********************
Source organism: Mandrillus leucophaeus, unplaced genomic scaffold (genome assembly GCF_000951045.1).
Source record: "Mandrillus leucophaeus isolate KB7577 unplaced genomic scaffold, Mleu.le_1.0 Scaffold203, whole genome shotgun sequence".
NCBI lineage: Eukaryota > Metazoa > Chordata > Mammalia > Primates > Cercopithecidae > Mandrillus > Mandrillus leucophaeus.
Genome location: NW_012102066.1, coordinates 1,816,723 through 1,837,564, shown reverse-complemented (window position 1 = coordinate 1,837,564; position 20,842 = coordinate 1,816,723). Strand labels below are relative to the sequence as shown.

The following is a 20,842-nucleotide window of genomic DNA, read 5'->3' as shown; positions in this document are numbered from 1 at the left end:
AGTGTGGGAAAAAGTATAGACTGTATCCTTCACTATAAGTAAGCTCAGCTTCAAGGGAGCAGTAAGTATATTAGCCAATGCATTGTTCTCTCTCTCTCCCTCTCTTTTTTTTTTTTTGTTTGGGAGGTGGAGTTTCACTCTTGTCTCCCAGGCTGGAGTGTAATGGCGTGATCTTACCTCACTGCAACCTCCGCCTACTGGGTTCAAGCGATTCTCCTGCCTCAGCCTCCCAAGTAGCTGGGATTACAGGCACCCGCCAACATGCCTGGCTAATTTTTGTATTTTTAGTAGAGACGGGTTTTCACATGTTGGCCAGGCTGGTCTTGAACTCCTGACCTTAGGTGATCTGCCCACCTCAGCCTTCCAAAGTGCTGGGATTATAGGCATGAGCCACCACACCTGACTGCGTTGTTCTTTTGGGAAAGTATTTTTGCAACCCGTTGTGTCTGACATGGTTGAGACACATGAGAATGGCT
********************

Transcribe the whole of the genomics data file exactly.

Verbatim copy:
Source organism: Mandrillus leucophaeus, unplaced genomic scaffold (genome assembly GCF_000951045.1).
Source record: "Mandrillus leucophaeus isolate KB7577 unplaced genomic scaffold, Mleu.le_1.0 Scaffold203, whole genome shotgun sequence".
NCBI lineage: Eukaryota > Metazoa > Chordata > Mammalia > Primates > Cercopithecidae > Mandrillus > Mandrillus leucophaeus.
Genome location: NW_012102066.1, coordinates 1,816,723 through 1,837,564, shown reverse-complemented (window position 1 = coordinate 1,837,564; position 20,842 = coordinate 1,816,723). Strand labels below are relative to the sequence as shown.

The following is a 20,842-nucleotide window of genomic DNA, read 5'->3' as shown; positions in this document are numbered from 1 at the left end:
AGTGTGGGAAAAAGTATAGACTGTATCCTTCACTATAAGTAAGCTCAGCTTCAAGGGAGCAGTAAGTATATTAGCCAATGCATTGTTCTCTCTCTCTCCCTCTCTTTTTTTTTTTTTGTTTGGGAGGTGGAGTTTCACTCTTGTCTCCCAGGCTGGAGTGTAATGGCGTGATCTTACCTCACTGCAACCTCCGCCTACTGGGTTCAAGCGATTCTCCTGCCTCAGCCTCCCAAGTAGCTGGGATTACAGGCACCCGCCAACATGCCTGGCTAATTTTTGTATTTTTAGTAGAGACGGGTTTTCACATGTTGGCCAGGCTGGTCTTGAACTCCTGACCTTAGGTGATCTGCCCACCTCAGCCTTCCAAAGTGCTGGGATTATAGGCATGAGCCACCACACCTGACTGCGTTGTTCTTTTGGGAAAGTATTTTTGCAACCCGTTGTGTCTGACATGGTTGAGACACATGAGAATGGCT